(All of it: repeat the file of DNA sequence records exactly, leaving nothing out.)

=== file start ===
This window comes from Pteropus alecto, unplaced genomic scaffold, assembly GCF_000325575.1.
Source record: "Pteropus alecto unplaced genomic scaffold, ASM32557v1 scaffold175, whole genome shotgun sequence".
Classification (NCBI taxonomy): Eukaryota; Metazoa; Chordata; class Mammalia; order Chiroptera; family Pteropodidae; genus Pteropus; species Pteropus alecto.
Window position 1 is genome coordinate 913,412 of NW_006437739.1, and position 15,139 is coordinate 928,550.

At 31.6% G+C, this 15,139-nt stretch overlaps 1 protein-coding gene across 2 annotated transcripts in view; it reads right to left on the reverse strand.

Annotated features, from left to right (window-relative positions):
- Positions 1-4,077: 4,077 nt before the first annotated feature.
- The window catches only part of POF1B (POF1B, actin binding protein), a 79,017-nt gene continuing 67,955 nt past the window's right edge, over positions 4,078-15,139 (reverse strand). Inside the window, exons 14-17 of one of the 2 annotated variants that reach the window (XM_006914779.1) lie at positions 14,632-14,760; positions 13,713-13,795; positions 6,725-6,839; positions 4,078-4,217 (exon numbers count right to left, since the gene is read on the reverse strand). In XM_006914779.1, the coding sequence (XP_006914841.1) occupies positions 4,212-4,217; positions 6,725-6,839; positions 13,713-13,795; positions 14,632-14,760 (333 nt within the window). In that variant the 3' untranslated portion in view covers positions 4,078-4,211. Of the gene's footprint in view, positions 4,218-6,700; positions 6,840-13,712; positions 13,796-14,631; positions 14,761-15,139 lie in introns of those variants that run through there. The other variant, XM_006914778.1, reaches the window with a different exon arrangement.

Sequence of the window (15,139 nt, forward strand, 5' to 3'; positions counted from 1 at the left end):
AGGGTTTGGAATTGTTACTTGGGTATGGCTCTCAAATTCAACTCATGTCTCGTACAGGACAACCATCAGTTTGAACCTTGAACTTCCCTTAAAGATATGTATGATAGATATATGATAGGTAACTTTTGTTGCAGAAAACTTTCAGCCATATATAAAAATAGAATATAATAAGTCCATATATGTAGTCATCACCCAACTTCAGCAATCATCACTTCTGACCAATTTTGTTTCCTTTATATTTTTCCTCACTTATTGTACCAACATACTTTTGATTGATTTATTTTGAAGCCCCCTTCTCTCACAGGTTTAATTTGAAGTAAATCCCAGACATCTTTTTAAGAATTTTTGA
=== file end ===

This window comes from Pteropus alecto, unplaced genomic scaffold, assembly GCF_000325575.1.
Source record: "Pteropus alecto unplaced genomic scaffold, ASM32557v1 scaffold175, whole genome shotgun sequence".
Classification (NCBI taxonomy): Eukaryota; Metazoa; Chordata; class Mammalia; order Chiroptera; family Pteropodidae; genus Pteropus; species Pteropus alecto.
Window position 1 is genome coordinate 913,412 of NW_006437739.1, and position 15,139 is coordinate 928,550.

At 31.6% G+C, this 15,139-nt stretch overlaps 1 protein-coding gene across 2 annotated transcripts in view; it reads right to left on the reverse strand.

Annotated features, from left to right (window-relative positions):
- Positions 1-4,077: 4,077 nt before the first annotated feature.
- The window catches only part of POF1B (POF1B, actin binding protein), a 79,017-nt gene continuing 67,955 nt past the window's right edge, over positions 4,078-15,139 (reverse strand). Inside the window, exons 14-17 of one of the 2 annotated variants that reach the window (XM_006914779.1) lie at positions 14,632-14,760; positions 13,713-13,795; positions 6,725-6,839; positions 4,078-4,217 (exon numbers count right to left, since the gene is read on the reverse strand). In XM_006914779.1, the coding sequence (XP_006914841.1) occupies positions 4,212-4,217; positions 6,725-6,839; positions 13,713-13,795; positions 14,632-14,760 (333 nt within the window). In that variant the 3' untranslated portion in view covers positions 4,078-4,211. Of the gene's footprint in view, positions 4,218-6,700; positions 6,840-13,712; positions 13,796-14,631; positions 14,761-15,139 lie in introns of those variants that run through there. The other variant, XM_006914778.1, reaches the window with a different exon arrangement.

Sequence of the window (15,139 nt, forward strand, 5' to 3'; positions counted from 1 at the left end):
AGGGTTTGGAATTGTTACTTGGGTATGGCTCTCAAATTCAACTCATGTCTCGTACAGGACAACCATCAGTTTGAACCTTGAACTTCCCTTAAAGATATGTATGATAGATATATGATAGGTAACTTTTGTTGCAGAAAACTTTCAGCCATATATAAAAATAGAATATAATAAGTCCATATATGTAGTCATCACCCAACTTCAGCAATCATCACTTCTGACCAATTTTGTTTCCTTTATATTTTTCCTCACTTATTGTACCAACATACTTTTGATTGATTTATTTTGAAGCCCCCTTCTCTCACAGGTTTAATTTGAAGTAAATCCCAGACATCTTTTTAAGAATTTTTGA